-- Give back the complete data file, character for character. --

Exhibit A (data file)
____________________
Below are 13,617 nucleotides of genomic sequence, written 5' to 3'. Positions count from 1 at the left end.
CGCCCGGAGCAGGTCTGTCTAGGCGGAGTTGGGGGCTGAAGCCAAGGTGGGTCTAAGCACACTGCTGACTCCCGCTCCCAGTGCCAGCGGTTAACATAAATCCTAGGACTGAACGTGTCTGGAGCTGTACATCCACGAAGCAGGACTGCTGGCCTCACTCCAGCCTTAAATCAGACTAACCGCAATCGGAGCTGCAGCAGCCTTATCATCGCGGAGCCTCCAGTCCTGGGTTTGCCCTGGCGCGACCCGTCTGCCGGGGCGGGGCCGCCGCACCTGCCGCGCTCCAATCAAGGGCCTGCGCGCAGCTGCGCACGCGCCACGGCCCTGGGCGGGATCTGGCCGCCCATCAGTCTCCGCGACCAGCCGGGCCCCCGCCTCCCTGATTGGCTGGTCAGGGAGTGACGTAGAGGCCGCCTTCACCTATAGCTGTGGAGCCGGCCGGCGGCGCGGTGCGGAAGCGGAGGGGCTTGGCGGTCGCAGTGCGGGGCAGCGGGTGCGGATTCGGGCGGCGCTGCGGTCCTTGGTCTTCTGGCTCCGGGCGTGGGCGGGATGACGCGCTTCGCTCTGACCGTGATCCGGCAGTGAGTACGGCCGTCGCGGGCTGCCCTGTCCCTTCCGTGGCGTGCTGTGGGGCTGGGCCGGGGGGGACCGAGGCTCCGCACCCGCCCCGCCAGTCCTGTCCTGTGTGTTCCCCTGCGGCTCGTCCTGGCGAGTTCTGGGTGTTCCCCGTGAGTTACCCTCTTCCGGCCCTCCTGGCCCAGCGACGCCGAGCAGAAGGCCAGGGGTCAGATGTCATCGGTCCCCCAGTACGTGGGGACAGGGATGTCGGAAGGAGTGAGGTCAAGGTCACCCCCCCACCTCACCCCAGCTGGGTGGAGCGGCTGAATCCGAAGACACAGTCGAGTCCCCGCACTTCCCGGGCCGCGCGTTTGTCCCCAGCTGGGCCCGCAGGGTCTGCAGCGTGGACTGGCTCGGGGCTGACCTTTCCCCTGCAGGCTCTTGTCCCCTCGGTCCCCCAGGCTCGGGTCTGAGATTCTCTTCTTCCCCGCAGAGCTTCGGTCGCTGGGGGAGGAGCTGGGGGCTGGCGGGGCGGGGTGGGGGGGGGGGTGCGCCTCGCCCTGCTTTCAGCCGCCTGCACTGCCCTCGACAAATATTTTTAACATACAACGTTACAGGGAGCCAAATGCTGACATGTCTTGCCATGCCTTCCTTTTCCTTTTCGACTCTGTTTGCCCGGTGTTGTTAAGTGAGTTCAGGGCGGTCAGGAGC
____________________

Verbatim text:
Below are 13,617 nucleotides of genomic sequence, written 5' to 3'. Positions count from 1 at the left end.
CGCCCGGAGCAGGTCTGTCTAGGCGGAGTTGGGGGCTGAAGCCAAGGTGGGTCTAAGCACACTGCTGACTCCCGCTCCCAGTGCCAGCGGTTAACATAAATCCTAGGACTGAACGTGTCTGGAGCTGTACATCCACGAAGCAGGACTGCTGGCCTCACTCCAGCCTTAAATCAGACTAACCGCAATCGGAGCTGCAGCAGCCTTATCATCGCGGAGCCTCCAGTCCTGGGTTTGCCCTGGCGCGACCCGTCTGCCGGGGCGGGGCCGCCGCACCTGCCGCGCTCCAATCAAGGGCCTGCGCGCAGCTGCGCACGCGCCACGGCCCTGGGCGGGATCTGGCCGCCCATCAGTCTCCGCGACCAGCCGGGCCCCCGCCTCCCTGATTGGCTGGTCAGGGAGTGACGTAGAGGCCGCCTTCACCTATAGCTGTGGAGCCGGCCGGCGGCGCGGTGCGGAAGCGGAGGGGCTTGGCGGTCGCAGTGCGGGGCAGCGGGTGCGGATTCGGGCGGCGCTGCGGTCCTTGGTCTTCTGGCTCCGGGCGTGGGCGGGATGACGCGCTTCGCTCTGACCGTGATCCGGCAGTGAGTACGGCCGTCGCGGGCTGCCCTGTCCCTTCCGTGGCGTGCTGTGGGGCTGGGCCGGGGGGGACCGAGGCTCCGCACCCGCCCCGCCAGTCCTGTCCTGTGTGTTCCCCTGCGGCTCGTCCTGGCGAGTTCTGGGTGTTCCCCGTGAGTTACCCTCTTCCGGCCCTCCTGGCCCAGCGACGCCGAGCAGAAGGCCAGGGGTCAGATGTCATCGGTCCCCCAGTACGTGGGGACAGGGATGTCGGAAGGAGTGAGGTCAAGGTCACCCCCCCACCTCACCCCAGCTGGGTGGAGCGGCTGAATCCGAAGACACAGTCGAGTCCCCGCACTTCCCGGGCCGCGCGTTTGTCCCCAGCTGGGCCCGCAGGGTCTGCAGCGTGGACTGGCTCGGGGCTGACCTTTCCCCTGCAGGCTCTTGTCCCCTCGGTCCCCCAGGCTCGGGTCTGAGATTCTCTTCTTCCCCGCAGAGCTTCGGTCGCTGGGGGAGGAGCTGGGGGCTGGCGGGGCGGGGTGGGGGGGGGGGTGCGCCTCGCCCTGCTTTCAGCCGCCTGCACTGCCCTCGACAAATATTTTTAACATACAACGTTACAGGGAGCCAAATGCTGACATGTCTTGCCATGCCTTCCTTTTCCTTTTCGACTCTGTTTGCCCGGTGTTGTTAAGTGAGTTCAGGGCGGTCAGGAGC